October 22, 2012 By Jessica Mulholland
At the 2012 NASCIO Annual Meeting held in San Diego, the association, along with TechAmerica and Grant Thornton LLP, released a survey that discusses how state CIOs deal with the continual introduction of new technologies, such as mobile devices and applications, social media, big data, cloud computing and public safety broadband, while simultaneously providing essential IT services to states.
"More than ever, state CIOs must keep up with the old while continuing to bring in the new," said NASCIO Executive Director Doug Robinson in a press release. "It's a real balancing act for CIOs who are trying to be responsive to governors, legislators, state agency heads and citizens."
This year's survey, Advancing the C4 Agenda: Balancing Legacy and Innovation, finds that CIOs are confronted with a variety of responsibilities and leadership challenges, and they're working to advance that agenda in a fast-changing environment where budget hardships and uncertainty overshadow everything.
When it comes to mobility, Robinson said, this year's survey saw three times the number of questions on the topic compared to 2011 given its level of importance. And CIOs also see the importance -- 57 percent see mobile devices and apps as high priority or essential, and at the NASCIO 2012 Annual Conference, North Dakota CIO Lisa Feldner said she recalls responding as neutral as far as the CIO organization's readiness to deploy and support mobile devices and applications. "I think we're aware of our shortcomings," she said, "but we're not necessarily unprepared."
As far as which mobile apps and services are most popular, the survey notes that the hierarchy of mobile app popularity is evident -- 60 percent of respondents see traffic, road conditions and DMV mobile apps and services as most popular, while 58 percent of respondents find parks, recreation, hunting, fishing, boating and outdoor activities as such.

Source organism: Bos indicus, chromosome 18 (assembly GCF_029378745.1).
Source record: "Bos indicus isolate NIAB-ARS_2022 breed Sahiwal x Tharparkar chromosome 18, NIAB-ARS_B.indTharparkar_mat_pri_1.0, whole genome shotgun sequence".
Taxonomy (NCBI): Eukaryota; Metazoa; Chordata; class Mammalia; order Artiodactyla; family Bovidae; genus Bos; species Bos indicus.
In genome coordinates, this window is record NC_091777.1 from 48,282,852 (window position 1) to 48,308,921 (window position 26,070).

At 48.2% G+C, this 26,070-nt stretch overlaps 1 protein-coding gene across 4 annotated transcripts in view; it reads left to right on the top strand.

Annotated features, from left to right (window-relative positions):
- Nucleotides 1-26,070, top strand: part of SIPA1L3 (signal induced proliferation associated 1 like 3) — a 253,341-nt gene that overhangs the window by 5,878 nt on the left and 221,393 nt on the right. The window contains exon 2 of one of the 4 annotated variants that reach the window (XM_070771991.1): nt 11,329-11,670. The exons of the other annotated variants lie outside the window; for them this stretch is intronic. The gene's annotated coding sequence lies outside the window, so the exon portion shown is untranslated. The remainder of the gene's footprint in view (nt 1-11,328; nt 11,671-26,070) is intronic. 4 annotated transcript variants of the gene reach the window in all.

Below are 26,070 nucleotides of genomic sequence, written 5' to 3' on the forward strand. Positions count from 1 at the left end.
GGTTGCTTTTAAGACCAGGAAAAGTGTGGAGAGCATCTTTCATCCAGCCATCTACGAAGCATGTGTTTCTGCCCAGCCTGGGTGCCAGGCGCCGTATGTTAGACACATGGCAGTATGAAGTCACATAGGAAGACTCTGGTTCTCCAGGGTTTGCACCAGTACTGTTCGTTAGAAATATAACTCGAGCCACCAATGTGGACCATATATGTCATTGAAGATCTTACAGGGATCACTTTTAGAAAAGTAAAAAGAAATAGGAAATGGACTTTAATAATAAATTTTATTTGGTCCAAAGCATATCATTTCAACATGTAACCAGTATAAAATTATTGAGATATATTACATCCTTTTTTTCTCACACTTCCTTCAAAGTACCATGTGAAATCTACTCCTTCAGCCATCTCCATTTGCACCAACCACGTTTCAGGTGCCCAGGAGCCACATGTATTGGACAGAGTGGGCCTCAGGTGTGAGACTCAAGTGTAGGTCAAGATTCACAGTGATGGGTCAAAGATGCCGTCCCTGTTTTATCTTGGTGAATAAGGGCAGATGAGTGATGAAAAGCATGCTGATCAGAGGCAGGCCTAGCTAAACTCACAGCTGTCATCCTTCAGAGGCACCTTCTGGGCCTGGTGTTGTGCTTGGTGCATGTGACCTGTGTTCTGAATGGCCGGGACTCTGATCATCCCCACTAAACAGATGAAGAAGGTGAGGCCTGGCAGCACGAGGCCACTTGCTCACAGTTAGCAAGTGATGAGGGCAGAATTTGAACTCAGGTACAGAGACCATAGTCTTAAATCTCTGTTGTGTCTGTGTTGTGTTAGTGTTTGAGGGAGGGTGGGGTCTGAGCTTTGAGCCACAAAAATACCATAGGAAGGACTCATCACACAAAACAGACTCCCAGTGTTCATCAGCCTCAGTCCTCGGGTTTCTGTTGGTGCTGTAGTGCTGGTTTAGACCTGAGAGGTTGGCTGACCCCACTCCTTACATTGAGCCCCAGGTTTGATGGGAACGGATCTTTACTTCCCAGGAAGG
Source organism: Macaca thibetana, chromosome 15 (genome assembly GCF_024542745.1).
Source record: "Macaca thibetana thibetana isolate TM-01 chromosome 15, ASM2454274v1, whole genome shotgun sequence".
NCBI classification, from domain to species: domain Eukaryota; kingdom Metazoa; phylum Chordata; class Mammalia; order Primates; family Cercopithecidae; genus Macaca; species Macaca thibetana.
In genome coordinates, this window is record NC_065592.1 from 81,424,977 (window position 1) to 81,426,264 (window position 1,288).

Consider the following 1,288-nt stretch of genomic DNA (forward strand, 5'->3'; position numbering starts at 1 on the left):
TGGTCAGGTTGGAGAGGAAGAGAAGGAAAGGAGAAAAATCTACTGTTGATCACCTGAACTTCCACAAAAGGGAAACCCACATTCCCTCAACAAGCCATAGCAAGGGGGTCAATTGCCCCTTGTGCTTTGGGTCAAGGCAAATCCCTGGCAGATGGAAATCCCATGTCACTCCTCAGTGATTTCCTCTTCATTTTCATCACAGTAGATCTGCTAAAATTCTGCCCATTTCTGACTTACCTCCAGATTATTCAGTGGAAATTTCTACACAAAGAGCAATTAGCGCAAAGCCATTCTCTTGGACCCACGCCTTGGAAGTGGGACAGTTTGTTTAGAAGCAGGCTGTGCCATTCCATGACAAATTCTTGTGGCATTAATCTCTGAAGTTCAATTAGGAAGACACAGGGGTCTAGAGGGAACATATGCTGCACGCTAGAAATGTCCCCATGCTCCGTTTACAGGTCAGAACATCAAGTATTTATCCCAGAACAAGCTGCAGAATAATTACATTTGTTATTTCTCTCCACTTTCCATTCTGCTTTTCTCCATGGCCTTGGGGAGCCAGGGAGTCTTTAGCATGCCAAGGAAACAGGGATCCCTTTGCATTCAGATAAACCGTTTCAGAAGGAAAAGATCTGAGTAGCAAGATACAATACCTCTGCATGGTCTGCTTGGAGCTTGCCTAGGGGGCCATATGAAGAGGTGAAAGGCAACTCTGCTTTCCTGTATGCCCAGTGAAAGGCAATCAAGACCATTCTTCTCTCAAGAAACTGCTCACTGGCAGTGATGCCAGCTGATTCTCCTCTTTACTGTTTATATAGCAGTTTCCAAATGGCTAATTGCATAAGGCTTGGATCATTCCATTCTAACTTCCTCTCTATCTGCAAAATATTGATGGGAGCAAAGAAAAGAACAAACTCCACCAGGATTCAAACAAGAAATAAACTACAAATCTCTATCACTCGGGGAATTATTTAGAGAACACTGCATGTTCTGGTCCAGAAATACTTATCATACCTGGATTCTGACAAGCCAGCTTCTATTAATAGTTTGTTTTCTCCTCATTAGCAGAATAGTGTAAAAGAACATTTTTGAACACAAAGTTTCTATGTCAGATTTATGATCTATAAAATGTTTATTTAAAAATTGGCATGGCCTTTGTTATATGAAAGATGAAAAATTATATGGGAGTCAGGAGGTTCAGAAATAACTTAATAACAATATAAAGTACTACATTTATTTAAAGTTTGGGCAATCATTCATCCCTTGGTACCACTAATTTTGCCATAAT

On the whole, the adoption rate for mobile apps shows room for improvement. In Massachusetts, CIO John Letchford said his state always expected mobile apps to become very popular. "And they have been; the adoption is high," he said. "Our approach is to push the raw data out. It's a bit simplistic, but I can't even remember how many transportation-related mobile apps there are for the Boston area -- there's a huge number of them."
And through innovation grants, Letchford said, the state is working with the CIO in Boston, and collaboratively will soon roll out about 25 to 30 311-related apps for towns and citizens.
Social Media Diversity
The report also included social media, noting there's a significant diversity in its use in state government. In Massachusetts, Letchford said the state has done some very good things around developing social media targets and is taking a sensible approach. "This year we're trying to work at how to take social media and do something of value with it," he said. "The citizen engagement piece -- we're still using it to present the information, but we've got to go a little further with it."
Graeme Finley, director of public-sector practice for Grant Thornton, also said the next question is what beyond just tweeting can make social media useful? "In emergency services and disaster recovery is where a lot of people see the benefits."
In North Dakota, Feldner said the state has policies for enterprisewide social media, and there's been some adoption, but there's a difference between North Dakota and Massachusetts when it comes to communicating this way: "You don't know everyone in your state," she said to Letchford, "and we all kind of do."
IT Workforce Shortage
The IT workforce was another topic in this year's survey. In Massachusetts in 2010, Letchford said the state had about 1,850 IT employees. "We now have 1,540, despite trying to hire everyone we possibly can," he said. "We have a lot of competition for IT people in the Boston area."
Letchford also noted that the demand for IT skills is continuing to increase. "Forty percent of my workforce can retire in the next five years, so there's certainly a challenge there. We're in the process of presenting some reforms."
The IT workforce situation in North Dakota is entirely different from that in Massachusetts, however -- the state has literally no turnover, Feldner said. "We get people who, if they left the state after college to go see the world, they want to start a family and they come back. So we don't have turnover, and right now we're meeting our staffing needs." For North Dakota, she said, the workforce need lies in project management.
With state IT personnel lacking for most agencies, CIOs see contractors, used in appropriate ways, as an essential ingredient in providing state IT services. To that end, one CIO said, “Leveraging the private sector appropriately is invaluable in achieving public goals.”
Also detailed in Advancing the C4 Agenda: Balancing Legacy and Innovation was big data, cloud computing, IT procurement and public safety broadband, to name a few. Read the full report at www.techamerica.org/state-cio-survey.
Image courtesy of NASCIO/TechAmerica/Grant Thornton LLP
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